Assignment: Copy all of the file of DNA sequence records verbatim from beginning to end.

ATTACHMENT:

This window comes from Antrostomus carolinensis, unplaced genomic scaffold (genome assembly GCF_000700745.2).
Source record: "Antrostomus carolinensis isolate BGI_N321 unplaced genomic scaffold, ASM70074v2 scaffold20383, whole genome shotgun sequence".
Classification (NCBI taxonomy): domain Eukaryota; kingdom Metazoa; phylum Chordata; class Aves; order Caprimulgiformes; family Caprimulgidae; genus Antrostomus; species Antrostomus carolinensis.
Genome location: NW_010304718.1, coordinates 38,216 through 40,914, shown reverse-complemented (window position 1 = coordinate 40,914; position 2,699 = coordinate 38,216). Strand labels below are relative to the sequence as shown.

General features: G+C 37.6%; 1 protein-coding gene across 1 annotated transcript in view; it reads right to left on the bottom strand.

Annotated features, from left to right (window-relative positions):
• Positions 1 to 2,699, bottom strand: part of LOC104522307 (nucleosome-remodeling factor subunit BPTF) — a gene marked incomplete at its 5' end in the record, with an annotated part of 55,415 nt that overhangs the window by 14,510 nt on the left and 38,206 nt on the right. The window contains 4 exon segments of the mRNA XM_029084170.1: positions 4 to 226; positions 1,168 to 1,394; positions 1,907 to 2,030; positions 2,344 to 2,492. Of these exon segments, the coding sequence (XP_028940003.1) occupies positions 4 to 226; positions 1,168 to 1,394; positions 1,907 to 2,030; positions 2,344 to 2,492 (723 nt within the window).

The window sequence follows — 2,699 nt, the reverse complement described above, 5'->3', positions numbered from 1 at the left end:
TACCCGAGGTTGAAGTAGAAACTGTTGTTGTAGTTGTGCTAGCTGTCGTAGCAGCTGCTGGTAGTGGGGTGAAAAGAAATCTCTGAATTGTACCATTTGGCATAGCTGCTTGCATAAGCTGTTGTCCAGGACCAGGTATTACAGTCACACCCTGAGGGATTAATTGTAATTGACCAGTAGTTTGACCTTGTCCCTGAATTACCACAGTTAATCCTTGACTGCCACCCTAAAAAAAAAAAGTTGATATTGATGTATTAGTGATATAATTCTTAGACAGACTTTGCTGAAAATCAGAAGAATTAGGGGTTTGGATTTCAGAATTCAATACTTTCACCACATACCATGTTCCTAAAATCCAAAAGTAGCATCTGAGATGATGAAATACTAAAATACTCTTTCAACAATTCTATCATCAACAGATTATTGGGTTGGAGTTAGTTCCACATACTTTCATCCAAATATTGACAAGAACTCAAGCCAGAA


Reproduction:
This window comes from Antrostomus carolinensis, unplaced genomic scaffold (genome assembly GCF_000700745.2).
Source record: "Antrostomus carolinensis isolate BGI_N321 unplaced genomic scaffold, ASM70074v2 scaffold20383, whole genome shotgun sequence".
Classification (NCBI taxonomy): domain Eukaryota; kingdom Metazoa; phylum Chordata; class Aves; order Caprimulgiformes; family Caprimulgidae; genus Antrostomus; species Antrostomus carolinensis.
Genome location: NW_010304718.1, coordinates 38,216 through 40,914, shown reverse-complemented (window position 1 = coordinate 40,914; position 2,699 = coordinate 38,216). Strand labels below are relative to the sequence as shown.

General features: G+C 37.6%; 1 protein-coding gene across 1 annotated transcript in view; it reads right to left on the bottom strand.

Annotated features, from left to right (window-relative positions):
• Positions 1 to 2,699, bottom strand: part of LOC104522307 (nucleosome-remodeling factor subunit BPTF) — a gene marked incomplete at its 5' end in the record, with an annotated part of 55,415 nt that overhangs the window by 14,510 nt on the left and 38,206 nt on the right. The window contains 4 exon segments of the mRNA XM_029084170.1: positions 4 to 226; positions 1,168 to 1,394; positions 1,907 to 2,030; positions 2,344 to 2,492. Of these exon segments, the coding sequence (XP_028940003.1) occupies positions 4 to 226; positions 1,168 to 1,394; positions 1,907 to 2,030; positions 2,344 to 2,492 (723 nt within the window).

The window sequence follows — 2,699 nt, the reverse complement described above, 5'->3', positions numbered from 1 at the left end:
TACCCGAGGTTGAAGTAGAAACTGTTGTTGTAGTTGTGCTAGCTGTCGTAGCAGCTGCTGGTAGTGGGGTGAAAAGAAATCTCTGAATTGTACCATTTGGCATAGCTGCTTGCATAAGCTGTTGTCCAGGACCAGGTATTACAGTCACACCCTGAGGGATTAATTGTAATTGACCAGTAGTTTGACCTTGTCCCTGAATTACCACAGTTAATCCTTGACTGCCACCCTAAAAAAAAAAAGTTGATATTGATGTATTAGTGATATAATTCTTAGACAGACTTTGCTGAAAATCAGAAGAATTAGGGGTTTGGATTTCAGAATTCAATACTTTCACCACATACCATGTTCCTAAAATCCAAAAGTAGCATCTGAGATGATGAAATACTAAAATACTCTTTCAACAATTCTATCATCAACAGATTATTGGGTTGGAGTTAGTTCCACATACTTTCATCCAAATATTGACAAGAACTCAAGCCAGAA